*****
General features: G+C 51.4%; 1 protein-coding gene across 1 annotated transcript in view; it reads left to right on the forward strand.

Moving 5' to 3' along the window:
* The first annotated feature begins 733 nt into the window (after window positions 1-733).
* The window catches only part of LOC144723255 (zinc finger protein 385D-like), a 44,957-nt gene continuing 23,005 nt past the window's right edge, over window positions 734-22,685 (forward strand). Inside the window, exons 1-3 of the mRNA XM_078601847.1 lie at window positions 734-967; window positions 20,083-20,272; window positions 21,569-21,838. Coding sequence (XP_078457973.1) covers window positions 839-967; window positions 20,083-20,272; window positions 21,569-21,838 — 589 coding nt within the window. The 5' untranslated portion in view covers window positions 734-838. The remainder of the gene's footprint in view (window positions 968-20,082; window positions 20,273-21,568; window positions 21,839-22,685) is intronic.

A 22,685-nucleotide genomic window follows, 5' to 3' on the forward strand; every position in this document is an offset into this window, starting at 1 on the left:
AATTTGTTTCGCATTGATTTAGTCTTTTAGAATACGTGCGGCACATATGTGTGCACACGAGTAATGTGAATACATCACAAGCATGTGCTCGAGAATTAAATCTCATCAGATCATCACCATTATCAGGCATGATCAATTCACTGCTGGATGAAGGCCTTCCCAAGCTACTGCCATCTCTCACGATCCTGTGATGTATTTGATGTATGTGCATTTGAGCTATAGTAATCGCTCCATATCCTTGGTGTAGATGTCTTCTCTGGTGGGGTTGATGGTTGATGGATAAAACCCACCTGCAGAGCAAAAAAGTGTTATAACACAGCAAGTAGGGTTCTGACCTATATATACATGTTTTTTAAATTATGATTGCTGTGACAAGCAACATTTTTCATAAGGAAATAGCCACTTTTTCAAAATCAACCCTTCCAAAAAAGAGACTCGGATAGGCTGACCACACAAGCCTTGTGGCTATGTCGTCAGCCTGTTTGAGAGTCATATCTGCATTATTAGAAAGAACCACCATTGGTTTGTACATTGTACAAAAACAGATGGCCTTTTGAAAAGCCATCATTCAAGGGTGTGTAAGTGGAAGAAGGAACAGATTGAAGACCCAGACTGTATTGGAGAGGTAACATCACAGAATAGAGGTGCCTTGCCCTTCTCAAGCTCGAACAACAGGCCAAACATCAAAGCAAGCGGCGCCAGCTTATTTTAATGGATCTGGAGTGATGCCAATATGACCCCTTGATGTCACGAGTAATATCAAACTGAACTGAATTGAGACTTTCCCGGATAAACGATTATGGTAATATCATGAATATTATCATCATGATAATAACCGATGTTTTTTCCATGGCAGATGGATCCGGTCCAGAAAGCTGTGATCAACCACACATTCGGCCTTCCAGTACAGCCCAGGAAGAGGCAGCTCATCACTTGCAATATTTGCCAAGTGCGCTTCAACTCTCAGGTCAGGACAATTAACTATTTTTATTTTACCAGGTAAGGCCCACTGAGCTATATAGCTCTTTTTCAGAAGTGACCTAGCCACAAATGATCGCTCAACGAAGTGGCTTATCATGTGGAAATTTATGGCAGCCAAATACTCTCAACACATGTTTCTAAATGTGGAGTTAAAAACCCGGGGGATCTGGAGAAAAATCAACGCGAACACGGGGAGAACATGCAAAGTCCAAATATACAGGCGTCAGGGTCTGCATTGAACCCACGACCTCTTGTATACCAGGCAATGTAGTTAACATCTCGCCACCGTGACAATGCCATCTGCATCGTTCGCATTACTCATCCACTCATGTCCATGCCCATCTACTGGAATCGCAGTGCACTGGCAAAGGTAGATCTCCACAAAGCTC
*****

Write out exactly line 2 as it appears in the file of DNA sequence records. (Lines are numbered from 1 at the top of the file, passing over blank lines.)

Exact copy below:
Moving 5' to 3' along the window: